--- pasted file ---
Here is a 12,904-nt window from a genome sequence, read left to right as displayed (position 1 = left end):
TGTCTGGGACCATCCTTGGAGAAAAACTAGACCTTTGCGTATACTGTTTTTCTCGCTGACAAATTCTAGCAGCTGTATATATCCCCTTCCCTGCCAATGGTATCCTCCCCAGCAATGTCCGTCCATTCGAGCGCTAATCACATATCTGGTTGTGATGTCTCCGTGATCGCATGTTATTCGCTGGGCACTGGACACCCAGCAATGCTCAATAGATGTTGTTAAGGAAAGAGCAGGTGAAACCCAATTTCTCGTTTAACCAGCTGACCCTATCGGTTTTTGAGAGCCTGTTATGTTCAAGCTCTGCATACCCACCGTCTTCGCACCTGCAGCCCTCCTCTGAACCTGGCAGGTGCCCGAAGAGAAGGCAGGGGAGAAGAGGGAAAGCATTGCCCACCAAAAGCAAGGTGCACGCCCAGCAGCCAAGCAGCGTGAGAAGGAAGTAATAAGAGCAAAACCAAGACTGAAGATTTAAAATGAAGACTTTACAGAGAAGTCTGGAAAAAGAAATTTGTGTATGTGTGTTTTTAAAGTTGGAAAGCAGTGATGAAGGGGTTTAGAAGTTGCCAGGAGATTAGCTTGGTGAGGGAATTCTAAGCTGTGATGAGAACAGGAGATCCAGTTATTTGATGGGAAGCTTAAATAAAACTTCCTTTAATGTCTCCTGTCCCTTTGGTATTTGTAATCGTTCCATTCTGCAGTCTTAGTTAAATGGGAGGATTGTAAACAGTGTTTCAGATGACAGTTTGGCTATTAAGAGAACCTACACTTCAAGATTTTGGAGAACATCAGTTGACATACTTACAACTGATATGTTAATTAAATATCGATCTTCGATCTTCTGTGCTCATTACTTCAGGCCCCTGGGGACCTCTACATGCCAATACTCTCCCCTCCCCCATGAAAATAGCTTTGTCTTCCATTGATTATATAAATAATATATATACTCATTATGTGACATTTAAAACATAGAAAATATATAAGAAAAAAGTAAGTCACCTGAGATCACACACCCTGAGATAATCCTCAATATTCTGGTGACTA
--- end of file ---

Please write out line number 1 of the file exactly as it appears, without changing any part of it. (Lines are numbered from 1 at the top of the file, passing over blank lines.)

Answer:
Here is a 12,904-nt window from a genome sequence, read left to right as displayed (position 1 = left end):